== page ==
What is the ecliptic?
As the Earth orbits the sun, the sun appears to pass in front of different constellations. Much like the moon appears in a slightly different place in the sky each night, the location of the sun relative to distant background stars drifts in an easterly direction from day to day. Itâ€™s not that the sun is actually moving. The motion is entirely an illusion caused by the Earthâ€™s own motion around our star.
Over the course of a year, the sun appears to be in front of, or â€śinâ€ť, different constellations. One month, the sun appears in Gemini; the next month, in Cancer. The dates listed in the newspaperâ€™s horoscope identify when the sun appears in a particular astrological sign. For example, March 21 through April 19 are set aside for the sign Aries. But your astrological sign doesnâ€™t necessarily tell you what constellation the sun was in on the day you were born.
If only it were that simple!
To understand why constellations no longer align with their corresponding signs, we need to know a little bit more about how the Earth moves. And something about how we measure time.
Time is a fiendishly difficult thing to define, especially if we insist on using the sun and stars as a reference. Our calendar is, for better or worse, tied to the seasons. June 21â€”the summer solstice above the equator and the winter solstice belowâ€”marks the day the sun appears at its most northerly point in the sky. At the June solstice, the North Pole is most tilted towards the sun.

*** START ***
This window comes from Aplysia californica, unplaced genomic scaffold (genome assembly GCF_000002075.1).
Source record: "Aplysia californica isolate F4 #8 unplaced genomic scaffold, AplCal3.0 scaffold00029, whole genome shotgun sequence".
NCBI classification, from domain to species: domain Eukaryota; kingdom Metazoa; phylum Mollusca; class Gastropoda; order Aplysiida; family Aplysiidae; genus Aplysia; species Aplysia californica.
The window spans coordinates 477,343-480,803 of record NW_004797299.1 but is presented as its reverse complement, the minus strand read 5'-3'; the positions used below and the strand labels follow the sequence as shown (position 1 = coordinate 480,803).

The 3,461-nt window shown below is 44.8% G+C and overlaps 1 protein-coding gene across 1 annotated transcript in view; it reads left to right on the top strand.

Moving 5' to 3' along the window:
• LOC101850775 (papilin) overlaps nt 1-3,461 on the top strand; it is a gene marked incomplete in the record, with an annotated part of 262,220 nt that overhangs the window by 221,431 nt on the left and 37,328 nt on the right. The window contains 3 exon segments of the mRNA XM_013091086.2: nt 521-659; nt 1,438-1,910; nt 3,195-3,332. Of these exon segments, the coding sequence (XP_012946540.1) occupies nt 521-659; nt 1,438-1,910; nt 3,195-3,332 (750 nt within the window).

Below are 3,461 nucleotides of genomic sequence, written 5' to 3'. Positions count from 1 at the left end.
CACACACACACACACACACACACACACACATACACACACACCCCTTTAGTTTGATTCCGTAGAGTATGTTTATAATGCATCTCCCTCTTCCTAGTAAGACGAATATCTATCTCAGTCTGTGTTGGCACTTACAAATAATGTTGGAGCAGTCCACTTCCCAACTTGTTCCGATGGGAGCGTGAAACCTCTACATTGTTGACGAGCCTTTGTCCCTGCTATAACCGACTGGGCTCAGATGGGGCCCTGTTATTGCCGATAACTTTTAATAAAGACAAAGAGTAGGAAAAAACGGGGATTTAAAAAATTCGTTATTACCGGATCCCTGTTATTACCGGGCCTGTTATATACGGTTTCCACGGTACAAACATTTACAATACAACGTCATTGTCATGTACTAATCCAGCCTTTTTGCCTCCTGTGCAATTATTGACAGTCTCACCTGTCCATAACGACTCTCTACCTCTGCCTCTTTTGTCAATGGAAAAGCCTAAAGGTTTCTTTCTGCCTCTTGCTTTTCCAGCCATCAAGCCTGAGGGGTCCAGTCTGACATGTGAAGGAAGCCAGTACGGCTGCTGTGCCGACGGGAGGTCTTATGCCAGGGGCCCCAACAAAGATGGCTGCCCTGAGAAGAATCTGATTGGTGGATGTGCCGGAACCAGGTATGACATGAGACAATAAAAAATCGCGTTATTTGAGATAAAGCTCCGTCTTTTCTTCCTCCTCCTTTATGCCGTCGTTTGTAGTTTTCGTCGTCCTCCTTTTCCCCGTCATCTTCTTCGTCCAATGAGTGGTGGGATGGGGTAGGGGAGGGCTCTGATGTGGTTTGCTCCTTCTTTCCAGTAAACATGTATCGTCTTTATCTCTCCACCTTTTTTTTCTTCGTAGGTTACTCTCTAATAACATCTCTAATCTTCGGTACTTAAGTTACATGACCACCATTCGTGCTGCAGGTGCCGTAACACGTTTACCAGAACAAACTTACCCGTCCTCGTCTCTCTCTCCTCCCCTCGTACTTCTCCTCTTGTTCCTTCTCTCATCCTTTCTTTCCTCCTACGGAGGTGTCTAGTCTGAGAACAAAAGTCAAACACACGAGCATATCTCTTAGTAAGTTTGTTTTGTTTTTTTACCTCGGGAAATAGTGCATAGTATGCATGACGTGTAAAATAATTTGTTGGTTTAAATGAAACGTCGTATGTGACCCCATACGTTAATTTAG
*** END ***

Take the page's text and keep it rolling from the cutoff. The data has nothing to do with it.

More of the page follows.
What makes this complicated is that the North Pole is not always pointing in the same direction relative to the backdrop stars. Our planet spins like a top. And like a top, the Earth also wobbles! A wobbling Earth makes the North Pole trace out a circle on the celestial sphere. Now, the wobble is quite slowâ€”it takes 26,000 years to wobble around onceâ€”but as the years go by, the effect accumulates.
Over the course of one orbit around the sun, the direction of the Earthâ€™s axis drifts ever so slightly. This means that where along our orbit the solstice occurs also changes by a very small amount. The solstice actually occurs about 20 minutes earlier than one full trip in front of the backdrop stars!
Since we tie our calendar (and astrologers tie the signs) to the solstices and equinoxes, the Earth does not actually complete an entire orbit in one year. The seasonal or tropical year is actually a hair less time than one full orbit (sidereal year). This means that, each year, where the sun is relative to the stars on any given dayâ€”June 21, for exampleâ€”drifts a very tiny amount.
But wait about 2000 years, and the sun will be sitting in an entirely different constellation
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Article Added on Saturday, June 18, 2016
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